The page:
Lucy and her mom drove through the parking lot looking for an open space. They spotted one in the next row over, but as they approached, a woman in a little convertible sped past and stole the spot.
Lucy’s eyes flared with righteous indignation. “Mom, honk at her. She can’t do that!”
Lucy’s mom reached over and patted Lucy on the knee. “Honking wouldn’t do anything now. Remember, the meek shall inherit the earth. We’ll find another spot.”
The two eventually found a place to park in the furthest reaches of the lot. Lucy quietly fumed.
“The walk will do you good,” said Lucy’s mom.
Lucy savored the time she spent grocery shopping with her mom. It was something they could share, just the two of them. Up and down each aisle they went, laughing and talking.
Half way down the cracker aisle, Lucy noticed one box left of her little sister’s favorite flavor of Gold Shark crackers. She reached for the box, but paused to look back to her mom. In that brief second, a lady reached out and grabbed the crackers for herself.
“Wh-,” stammered Lucy.
The lady gave Lucy a wink. “She who hesitates is lost,” she said.
Before Lucy could pounce on the lady, her mom stepped between them. “A soft answer turns away wrath. Lets ask someone of they have more Gold Sharks.”
Once again disaster was averted. The stock boy found another case of Gold Sharks in the back.
Lucy and her mom finished their shopping and headed for the checkout. Lucy quietly marveled at how calmly her mom responded to everything. Lucy was fiery, like her dad. She wished she could be more like her mom.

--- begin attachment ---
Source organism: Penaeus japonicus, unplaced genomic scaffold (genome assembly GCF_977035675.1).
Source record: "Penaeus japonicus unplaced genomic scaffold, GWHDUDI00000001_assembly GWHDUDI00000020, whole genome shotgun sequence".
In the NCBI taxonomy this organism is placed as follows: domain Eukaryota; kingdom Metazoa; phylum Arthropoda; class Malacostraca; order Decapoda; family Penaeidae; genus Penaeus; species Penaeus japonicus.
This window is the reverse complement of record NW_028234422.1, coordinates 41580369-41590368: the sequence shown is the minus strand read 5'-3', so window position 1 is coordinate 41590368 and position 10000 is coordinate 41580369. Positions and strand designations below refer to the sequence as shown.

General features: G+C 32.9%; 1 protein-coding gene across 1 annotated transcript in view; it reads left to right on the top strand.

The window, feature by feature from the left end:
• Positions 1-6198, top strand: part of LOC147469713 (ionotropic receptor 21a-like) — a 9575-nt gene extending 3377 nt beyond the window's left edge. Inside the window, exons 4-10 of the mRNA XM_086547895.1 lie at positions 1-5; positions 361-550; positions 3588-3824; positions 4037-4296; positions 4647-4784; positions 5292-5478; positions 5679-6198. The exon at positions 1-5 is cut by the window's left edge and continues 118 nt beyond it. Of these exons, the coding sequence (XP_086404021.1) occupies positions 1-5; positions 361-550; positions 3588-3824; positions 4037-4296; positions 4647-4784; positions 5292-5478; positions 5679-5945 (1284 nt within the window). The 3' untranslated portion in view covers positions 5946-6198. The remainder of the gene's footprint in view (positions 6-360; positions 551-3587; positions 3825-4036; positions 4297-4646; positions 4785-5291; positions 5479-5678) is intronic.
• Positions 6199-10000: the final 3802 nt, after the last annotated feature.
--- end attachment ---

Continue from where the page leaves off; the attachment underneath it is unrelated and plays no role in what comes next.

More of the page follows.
Their shopping completed, they wove their way through the parking lot. Lucy noticed a hooded man walking up and down between the vehicles. He pulled a flat bar from his hooded sweatshirt and jammed it in the door of the car next to theirs.
“Mom, look. That guy’s breaking into cars. See? Look,” whispered Lucy.
The hooded man made quick work of the car, then directed his attention to their minivan.
Lucy’s mom stopped. “Maybe we should wait until he’s finished. He could be dangerous.”
Lucy saw red. “So could I.” She ran to the car thief. She was practically on top of him before he react.
“What are you doing to my van?” shouted Lucy. Instead of running, the thief stood his ground. It was a crucial error in judgement. Lucy remembered everything her dad ever taught her about self-defense.
A rabbit punch to the throat.
An uppercut to the nose.
A kick to the groin.
The thief whimpered, then fell hard. Lucy placed her foot on his throat. “Give me a reason,” she snarled.
The police were quickly on the scene.
Once the excitement died down, Lucy and her mom were on their way back home. Lucy felt guilty for losing her temper. She felt even worse for fun she had laying a beating on the thief.
“Penny for your thoughts,” said Lucy’s mom.
“I was just thinking. That wasn’t how you would’ve handled that,” said Lucy, apologetically.
“I’m sorry, mom.”
“Why are you sorry?”
“I should’ve handled that better. More like you,” said Lucy.
Lucy’s mom smiled. “I’m glad you didn’t.”
Lucy’s mom glanced over at Lucy. “I’m glad you’re more like your father. His fiery spirit is one of the things that attracted me to him.”
“Opposites attract, eh?” said Lucy.
“It’s what brings balance to life,” said Lucy’s mom.
Lucy smiled all the way home as she massaged her sore fist.